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Crimea Crisis: Russian Parliament to Review New Annexation Law

<p>The bill would allow regions such as Crimea to join Russia after a referendum or a vote by lawmakers.</p>
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MOSCOW - The Russian parliament is set to look at a bill that would make it easier to annex neighboring territories such as Ukraine's Crimea region, a lawmaker said Friday.

The bill would allow the annexation of any "territory where people have expressed distinct will and wish to become part of Russia," Mikhail Yemelianov told Russia's RIA Novosti. The proposed law would allow Crimea to become part of Russia after a referendum or a vote by lawmakers.

The lower house of the Russian parliament, the State Duma, is also due to draft a law in the next two days allowing Ukrainians to assume Russian citizenship.

Crimea is the only autonomous region of Ukraine and the only one to have its own constitution and a separate parliament. Most of Crimea’s 2 million inhabitants speak Russian, and describe themselves as Russian - even if they hold Ukrainian passports.

Volodymyr Konstantynov, who is the leader of the Crimean parliament, announced plans on Thursday for a referendum on his region's future. On Friday, he told the Itar Tass news agency that he still recognizes the ousted Viktor Yanukovych as Ukraine's president.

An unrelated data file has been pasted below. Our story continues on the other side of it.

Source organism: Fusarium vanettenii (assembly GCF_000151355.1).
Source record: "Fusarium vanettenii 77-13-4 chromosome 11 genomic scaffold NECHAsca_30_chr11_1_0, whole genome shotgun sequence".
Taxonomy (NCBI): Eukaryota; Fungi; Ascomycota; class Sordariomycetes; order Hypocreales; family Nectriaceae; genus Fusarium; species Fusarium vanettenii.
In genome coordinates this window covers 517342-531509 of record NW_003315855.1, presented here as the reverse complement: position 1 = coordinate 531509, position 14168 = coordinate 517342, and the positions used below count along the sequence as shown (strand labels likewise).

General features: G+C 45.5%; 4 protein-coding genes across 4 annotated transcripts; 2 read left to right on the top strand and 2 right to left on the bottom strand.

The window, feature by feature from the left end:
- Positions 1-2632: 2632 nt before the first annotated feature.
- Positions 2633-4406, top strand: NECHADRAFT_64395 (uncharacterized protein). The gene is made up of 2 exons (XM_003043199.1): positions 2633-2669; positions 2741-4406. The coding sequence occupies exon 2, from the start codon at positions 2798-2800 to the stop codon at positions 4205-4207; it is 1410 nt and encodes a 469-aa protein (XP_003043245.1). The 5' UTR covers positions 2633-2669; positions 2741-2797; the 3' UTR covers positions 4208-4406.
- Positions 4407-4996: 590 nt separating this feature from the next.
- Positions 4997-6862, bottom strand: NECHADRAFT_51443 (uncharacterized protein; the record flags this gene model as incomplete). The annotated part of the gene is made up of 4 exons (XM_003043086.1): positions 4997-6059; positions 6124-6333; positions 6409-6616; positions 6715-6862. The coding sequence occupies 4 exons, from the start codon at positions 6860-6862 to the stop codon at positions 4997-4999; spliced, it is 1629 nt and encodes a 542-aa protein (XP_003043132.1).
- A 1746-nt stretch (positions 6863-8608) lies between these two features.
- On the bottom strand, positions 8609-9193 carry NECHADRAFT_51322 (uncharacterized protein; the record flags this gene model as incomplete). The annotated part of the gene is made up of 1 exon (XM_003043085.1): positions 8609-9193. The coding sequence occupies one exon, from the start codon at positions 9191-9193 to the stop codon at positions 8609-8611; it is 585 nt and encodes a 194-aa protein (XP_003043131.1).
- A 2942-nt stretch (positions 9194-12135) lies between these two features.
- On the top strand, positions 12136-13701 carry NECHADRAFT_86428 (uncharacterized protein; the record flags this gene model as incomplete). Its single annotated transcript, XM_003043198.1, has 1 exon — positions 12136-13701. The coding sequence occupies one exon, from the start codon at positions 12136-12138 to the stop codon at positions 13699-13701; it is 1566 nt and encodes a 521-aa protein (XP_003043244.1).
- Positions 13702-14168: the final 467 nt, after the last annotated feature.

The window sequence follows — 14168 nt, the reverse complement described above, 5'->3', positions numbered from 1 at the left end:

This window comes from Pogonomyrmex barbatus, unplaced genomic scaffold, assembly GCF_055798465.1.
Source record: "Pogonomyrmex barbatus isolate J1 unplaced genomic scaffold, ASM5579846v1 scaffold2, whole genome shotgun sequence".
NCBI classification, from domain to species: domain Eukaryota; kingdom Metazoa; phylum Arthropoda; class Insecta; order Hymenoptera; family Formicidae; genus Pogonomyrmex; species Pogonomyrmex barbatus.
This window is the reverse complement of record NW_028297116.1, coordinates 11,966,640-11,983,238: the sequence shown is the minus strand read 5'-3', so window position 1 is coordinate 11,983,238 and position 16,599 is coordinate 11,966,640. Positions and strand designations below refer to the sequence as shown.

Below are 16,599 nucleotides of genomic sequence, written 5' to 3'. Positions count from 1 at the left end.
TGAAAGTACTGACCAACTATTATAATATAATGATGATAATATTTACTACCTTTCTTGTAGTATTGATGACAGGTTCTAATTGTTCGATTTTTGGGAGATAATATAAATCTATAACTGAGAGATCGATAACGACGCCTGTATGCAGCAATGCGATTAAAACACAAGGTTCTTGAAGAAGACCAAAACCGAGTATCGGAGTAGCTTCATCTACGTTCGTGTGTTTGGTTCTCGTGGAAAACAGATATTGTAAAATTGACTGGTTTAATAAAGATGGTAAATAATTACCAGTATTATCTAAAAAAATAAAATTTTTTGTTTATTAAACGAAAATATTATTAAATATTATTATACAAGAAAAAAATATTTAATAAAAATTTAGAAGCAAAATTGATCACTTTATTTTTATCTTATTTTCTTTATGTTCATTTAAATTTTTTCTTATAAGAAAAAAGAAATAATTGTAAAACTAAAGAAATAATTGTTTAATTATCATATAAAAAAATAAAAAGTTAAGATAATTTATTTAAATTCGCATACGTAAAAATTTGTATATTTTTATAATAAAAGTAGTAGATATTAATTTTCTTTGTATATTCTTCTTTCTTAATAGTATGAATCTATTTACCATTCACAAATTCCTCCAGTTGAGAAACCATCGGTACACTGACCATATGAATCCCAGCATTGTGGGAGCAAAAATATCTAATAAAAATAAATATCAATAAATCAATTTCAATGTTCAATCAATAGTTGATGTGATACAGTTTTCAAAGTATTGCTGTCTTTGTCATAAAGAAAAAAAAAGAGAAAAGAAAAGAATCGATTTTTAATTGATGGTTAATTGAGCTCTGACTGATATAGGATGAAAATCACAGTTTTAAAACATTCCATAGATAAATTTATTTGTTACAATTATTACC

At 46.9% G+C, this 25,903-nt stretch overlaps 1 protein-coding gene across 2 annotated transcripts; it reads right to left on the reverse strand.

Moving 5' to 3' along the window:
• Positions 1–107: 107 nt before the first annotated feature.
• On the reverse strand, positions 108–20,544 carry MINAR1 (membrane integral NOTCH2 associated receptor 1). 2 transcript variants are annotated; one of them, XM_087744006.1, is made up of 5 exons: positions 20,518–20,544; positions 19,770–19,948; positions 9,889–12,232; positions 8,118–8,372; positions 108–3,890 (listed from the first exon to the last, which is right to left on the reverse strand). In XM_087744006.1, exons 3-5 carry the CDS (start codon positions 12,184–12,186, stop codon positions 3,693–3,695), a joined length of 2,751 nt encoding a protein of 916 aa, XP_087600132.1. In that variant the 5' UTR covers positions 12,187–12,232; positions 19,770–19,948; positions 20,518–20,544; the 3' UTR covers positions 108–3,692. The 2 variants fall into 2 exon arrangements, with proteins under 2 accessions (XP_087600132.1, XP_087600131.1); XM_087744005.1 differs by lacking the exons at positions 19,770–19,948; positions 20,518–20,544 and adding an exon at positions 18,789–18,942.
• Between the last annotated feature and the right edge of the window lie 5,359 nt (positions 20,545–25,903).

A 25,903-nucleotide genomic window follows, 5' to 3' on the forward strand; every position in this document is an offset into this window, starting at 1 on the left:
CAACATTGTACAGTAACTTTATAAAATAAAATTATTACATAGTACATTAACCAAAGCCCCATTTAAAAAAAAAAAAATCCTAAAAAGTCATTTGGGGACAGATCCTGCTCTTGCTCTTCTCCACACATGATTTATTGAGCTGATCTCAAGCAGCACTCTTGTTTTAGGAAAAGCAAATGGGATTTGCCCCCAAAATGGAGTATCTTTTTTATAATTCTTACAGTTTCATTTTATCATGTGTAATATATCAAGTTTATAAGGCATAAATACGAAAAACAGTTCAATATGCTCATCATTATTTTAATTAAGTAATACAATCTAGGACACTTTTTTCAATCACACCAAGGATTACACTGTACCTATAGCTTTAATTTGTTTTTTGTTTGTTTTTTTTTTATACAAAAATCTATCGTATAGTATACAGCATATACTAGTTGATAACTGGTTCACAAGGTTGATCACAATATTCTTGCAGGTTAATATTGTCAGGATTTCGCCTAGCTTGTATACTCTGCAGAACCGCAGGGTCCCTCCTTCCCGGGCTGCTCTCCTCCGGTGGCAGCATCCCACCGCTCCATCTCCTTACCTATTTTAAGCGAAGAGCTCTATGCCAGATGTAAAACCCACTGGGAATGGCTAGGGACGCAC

"The situation in Ukraine is complicated and unpredictable," Yemelyanov, who is deputy leader of A Just Russia, the political party proposing the law, told Itar Tass. "It is necessary for Russia to have a maneuver in case the process of Ukraine's breakup continues."

Ukraine finds itself at the center of a tug-of-war between Russia and the European Union. Separatist sentiment has stoked fears that an east-west split could trigger a civil war.

These political overtures are an indication that Moscow is seizing on the failure of Russian-influenced Crimea to get behind last week's regime change in Kiev, which followed months of deadly pro-West demonstrations.

Russian President Vladimir Putin has already announced snap military drills along the Russia-Ukraine border. And armed men have conducted a series of occupations in government buildings and two airports, although it was unclear who was behind this.

Alexander Smith reported from London.